The Eagle’s Cry Guest Essay – THE MONSTER


Gabrielle McGlynn, Guest Writer



When we’re around five, we fear the things that lurk in the dark, the things that hide under our beds or in our closets, but we never know why. That’s what we do; that’s what we’ve been doing. Humans go with the flow and play follow the leader, and that’s how our society is shaped. When you think about it, it’s depressing. But finally for me, the madness stopped completely, just about a year or so ago.

When I was the at the rightful age of three, I was told I could be anything I wanted to be,  and fell into it heart first. I wasn’t a tomboy or a girly girl, but special. I would have my collection of 20 Barbies while watching Teen Titans, and dream of fighting beside the great detective and his trusty sidekick., not giving much thought to what I wore or what I looked like. And I didn’t care what people thought about my interests because that’s what I was originally told.

As I started getting older, I got smarter, a bit quieter, and the pieces started coming together. The little whispers started telling me things. They grew louder and louder and started shouting at me ¨That’s ridiculous,¨and ¨They’ll make fun of you.¨ The thing is….it wasn’t just in my head. In the days I attended middle school, the whispers started screaming at me ¨They’re going to think you’re weird” and ¨Stop being stupid, you have expectations to beat.¨ While these sounds were rumbling through my head, I knew I wasn’t alone; and I definitely wasn’t the only one suffering. The ugly thing had spread like the plague.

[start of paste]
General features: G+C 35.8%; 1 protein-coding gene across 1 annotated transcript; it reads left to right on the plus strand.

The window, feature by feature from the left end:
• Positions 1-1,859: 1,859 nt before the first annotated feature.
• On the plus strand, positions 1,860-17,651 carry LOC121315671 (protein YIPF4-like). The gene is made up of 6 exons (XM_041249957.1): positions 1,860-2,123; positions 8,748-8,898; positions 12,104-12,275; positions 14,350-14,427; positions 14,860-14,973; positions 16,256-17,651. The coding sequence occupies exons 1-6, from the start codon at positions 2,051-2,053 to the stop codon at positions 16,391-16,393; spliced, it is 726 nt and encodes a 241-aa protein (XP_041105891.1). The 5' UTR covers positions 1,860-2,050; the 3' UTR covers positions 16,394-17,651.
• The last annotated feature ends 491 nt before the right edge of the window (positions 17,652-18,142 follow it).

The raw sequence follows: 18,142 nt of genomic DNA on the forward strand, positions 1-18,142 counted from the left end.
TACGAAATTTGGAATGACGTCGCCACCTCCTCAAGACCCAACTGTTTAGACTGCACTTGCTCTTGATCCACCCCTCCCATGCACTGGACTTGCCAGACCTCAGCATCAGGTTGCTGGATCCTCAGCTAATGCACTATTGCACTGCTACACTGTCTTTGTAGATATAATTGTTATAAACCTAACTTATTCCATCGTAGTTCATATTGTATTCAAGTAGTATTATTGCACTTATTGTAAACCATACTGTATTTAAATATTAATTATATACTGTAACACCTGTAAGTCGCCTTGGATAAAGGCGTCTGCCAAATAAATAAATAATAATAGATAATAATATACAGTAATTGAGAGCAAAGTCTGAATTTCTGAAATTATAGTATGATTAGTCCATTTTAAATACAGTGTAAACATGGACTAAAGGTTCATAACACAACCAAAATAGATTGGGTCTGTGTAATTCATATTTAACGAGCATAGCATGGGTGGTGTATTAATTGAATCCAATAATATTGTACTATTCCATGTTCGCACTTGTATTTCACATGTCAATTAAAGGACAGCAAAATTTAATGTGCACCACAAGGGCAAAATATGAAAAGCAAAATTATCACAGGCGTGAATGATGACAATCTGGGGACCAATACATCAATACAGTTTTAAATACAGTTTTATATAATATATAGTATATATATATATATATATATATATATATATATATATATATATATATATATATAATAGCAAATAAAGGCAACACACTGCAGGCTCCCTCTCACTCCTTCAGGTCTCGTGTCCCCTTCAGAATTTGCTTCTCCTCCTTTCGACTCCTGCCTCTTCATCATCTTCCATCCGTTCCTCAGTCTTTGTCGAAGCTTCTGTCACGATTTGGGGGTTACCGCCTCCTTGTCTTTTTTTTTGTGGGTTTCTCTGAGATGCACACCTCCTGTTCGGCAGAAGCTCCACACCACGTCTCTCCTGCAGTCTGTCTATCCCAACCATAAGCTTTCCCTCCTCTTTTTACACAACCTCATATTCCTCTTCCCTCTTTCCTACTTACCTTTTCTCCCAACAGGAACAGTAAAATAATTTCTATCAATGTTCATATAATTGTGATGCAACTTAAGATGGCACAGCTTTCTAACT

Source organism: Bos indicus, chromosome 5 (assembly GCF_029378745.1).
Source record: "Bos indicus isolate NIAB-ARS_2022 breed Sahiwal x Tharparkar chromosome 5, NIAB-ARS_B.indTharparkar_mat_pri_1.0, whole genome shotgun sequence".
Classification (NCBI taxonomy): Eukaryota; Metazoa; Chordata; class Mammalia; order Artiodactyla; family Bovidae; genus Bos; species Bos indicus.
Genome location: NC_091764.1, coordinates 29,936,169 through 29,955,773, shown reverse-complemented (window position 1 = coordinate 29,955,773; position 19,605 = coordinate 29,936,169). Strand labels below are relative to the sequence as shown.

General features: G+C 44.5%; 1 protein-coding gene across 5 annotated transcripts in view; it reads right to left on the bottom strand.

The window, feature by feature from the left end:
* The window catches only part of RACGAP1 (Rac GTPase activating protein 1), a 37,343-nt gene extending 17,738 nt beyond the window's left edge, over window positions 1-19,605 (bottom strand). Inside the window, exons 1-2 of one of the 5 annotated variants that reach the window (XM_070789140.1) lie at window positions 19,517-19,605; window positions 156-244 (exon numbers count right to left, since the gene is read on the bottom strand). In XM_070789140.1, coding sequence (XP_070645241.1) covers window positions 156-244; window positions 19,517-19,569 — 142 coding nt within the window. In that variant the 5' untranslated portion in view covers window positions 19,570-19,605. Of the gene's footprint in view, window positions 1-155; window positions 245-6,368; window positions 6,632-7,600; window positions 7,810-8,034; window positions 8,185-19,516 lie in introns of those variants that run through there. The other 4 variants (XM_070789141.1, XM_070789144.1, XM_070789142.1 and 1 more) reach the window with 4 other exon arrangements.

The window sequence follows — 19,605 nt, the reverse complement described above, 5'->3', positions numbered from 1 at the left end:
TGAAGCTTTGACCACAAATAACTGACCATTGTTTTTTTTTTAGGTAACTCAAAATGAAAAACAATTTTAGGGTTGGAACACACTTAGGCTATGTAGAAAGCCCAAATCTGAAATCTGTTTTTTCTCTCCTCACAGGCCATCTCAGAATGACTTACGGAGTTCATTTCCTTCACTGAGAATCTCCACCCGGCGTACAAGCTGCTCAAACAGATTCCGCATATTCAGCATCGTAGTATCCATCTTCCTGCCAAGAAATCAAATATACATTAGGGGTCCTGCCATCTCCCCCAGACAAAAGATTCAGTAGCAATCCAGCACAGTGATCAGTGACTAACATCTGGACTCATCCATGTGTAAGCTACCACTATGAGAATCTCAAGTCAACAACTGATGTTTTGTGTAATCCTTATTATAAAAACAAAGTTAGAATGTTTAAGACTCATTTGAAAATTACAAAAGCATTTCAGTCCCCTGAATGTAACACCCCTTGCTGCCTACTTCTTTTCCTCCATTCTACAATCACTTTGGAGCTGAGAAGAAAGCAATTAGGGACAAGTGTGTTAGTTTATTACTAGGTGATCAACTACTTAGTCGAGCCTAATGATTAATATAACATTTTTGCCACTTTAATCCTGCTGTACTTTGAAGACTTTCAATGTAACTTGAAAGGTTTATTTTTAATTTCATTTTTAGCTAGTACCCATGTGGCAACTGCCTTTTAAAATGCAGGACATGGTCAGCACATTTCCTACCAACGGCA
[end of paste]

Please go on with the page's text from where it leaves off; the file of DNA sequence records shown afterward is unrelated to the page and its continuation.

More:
So now we end up just about a year ago or so. It’s not something I got from the latest NYC socialites or Hollywood’s barbies or even the great Gandhi himself, but a mirror. A mirror. I had earned my self confidence, and it was beautiful. Every single part of me. Finally I had figured out that no matter if my hips weren’t curvy enough, or my eyes blue enough, or my hair brown enough that it was quite alright. I now know that I don’t need curves, my eyes are as blue as the Caribbean Sea, my hair is the perfect brown, and that’s me. The perfectly wonderful me.

So please, don’t listen to what the latest Times article says about your weight, or your height, or your sexual orientation, or if you need to eat less. The ugly truth is, society is blind and confused. They have no idea what color blond is the right blond, or how smart you have to be to not be considered stupid.  They tell kids they’re too skinny after presenting to them this hot new diet for the beach and judge a person by their looks immediately after saying looks don’t matter. The beast claims you can be interested in whatever you want, but still tells you what you enjoy is pointless.

Society is the monster.

It’s the one that hides under beds, behind your clothes, in every dark corner, and makes you shiver in fear for no reason. They are the reason people can barely get some shut eye or a single string of Zs.

This is not permanent, you are not permanent. Someone on Red Band Society once said,¨Your body isn’t you, your soul is you, and they can never cut into your soul.¨ This is only a shell. A wonderful, beautiful, perfect shell.